FIG. 1 is a schematic illustration of a prior-art gas cycle machine in which a displacer 29 driven by a displacer rod 34 moves back and forth in a displacer cylinder 28 moving fluid between an expansion space 27 and a compression space 30 through a regenerator 24 which surrounds displacer cylinder 28. A piston 32 moves out of phase with displacer 29. A housing 26 acts as a pressure vessel to contain the fluid. Although piston 32 is shown, alternate methods of generating cyclically varying pressure, such as a valved compressor, are equivalent. Although displacer 29 is shown as driven by displacer rod 34, alternate methods of moving displacer 29, including linear electric drives and pressure differences resulting from pressure drop through generator 24 are known to the art, and are equivalent. As fluid flows back and forth through regenerator 24, it leaves heat in the regenerator material as it flows in one direction and picks up heat from the regenerator material as it flows back in the other direction. The material of the regenerator must be porous to permit fluid to flow, and the size and shape of the flow passages determines both the effectiveness of heat transfer between regenerator material and fluid and the the amount of pressure drop experienced by the flow.
FIG. 2 is a schematic illustration of a prior-art displacer arrangement with regenerator 24 contained in displacer 29. Fluid contained in housing 26 is moved into and out of expansion space 27 by displacer 29. Fluid enters and leaves displacer 29 through ports 36 at each end. Although displacer 29 is shown as driven by displacer rod 34, alternate methods of moving displacer 34, referenced above, are equivalent.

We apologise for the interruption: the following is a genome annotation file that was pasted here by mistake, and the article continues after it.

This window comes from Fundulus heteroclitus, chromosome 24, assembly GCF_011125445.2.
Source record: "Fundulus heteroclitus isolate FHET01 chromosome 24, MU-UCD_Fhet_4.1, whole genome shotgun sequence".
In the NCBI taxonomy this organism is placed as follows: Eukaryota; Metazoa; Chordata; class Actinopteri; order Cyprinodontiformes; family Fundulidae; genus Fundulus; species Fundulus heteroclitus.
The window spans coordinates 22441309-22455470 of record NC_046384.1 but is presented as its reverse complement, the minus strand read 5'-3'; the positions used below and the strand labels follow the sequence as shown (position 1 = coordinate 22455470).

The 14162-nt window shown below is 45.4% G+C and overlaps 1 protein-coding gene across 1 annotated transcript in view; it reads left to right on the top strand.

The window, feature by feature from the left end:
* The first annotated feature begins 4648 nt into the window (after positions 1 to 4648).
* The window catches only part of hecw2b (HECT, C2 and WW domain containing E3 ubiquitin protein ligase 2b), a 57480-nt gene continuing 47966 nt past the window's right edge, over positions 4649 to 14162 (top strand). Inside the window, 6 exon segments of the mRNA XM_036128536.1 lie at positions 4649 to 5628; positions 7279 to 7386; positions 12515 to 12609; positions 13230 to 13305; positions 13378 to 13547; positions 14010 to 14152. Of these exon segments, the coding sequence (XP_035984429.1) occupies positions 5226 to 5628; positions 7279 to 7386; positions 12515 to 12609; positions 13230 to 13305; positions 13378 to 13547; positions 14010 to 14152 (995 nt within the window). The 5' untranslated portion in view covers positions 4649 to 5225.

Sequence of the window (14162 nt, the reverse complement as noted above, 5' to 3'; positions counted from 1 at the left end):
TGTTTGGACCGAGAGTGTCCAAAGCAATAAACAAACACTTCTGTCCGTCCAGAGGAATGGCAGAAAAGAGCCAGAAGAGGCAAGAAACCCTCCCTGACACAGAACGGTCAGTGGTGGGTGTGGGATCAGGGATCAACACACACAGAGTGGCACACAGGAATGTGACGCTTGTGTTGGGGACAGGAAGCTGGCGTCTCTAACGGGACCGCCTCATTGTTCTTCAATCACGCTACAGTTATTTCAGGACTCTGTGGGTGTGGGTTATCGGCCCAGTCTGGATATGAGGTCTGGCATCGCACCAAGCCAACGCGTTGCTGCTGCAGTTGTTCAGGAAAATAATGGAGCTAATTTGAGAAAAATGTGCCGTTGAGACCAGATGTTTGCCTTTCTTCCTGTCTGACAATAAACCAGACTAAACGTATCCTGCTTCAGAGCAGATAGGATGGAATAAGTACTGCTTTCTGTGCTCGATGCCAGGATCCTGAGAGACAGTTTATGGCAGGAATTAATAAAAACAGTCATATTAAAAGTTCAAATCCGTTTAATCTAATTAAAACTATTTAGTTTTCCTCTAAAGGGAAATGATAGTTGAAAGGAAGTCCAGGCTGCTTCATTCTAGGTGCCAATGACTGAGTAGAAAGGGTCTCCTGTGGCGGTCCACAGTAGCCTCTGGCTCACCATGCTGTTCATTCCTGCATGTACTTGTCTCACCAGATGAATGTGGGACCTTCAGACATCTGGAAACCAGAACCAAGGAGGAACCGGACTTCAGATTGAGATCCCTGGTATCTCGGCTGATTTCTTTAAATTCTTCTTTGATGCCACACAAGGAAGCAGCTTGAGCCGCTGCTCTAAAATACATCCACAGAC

FIG. 3A is a schematic illustration of a prior-art linear pulse tube refrigerator. Compressor 38 forces fluid into and out of other components of the refrigerator including aftercooler 40, regenerator 24, cold heat exchanger 42, pulse tube 44, warm heat exchanger 46, and orifice 48 through which fluid passes into and out of reservoir 50. A linear pulse tube refrigerator can also be bent back on itself at the cold heat exchanger in a “U” configuration (not shown) with pulse tube and regenerator side-by-side. Although compressor 38 is shown with piston 32, alternate methods of generating cyclically varying pressure, such as a valved compressor, are equivalent.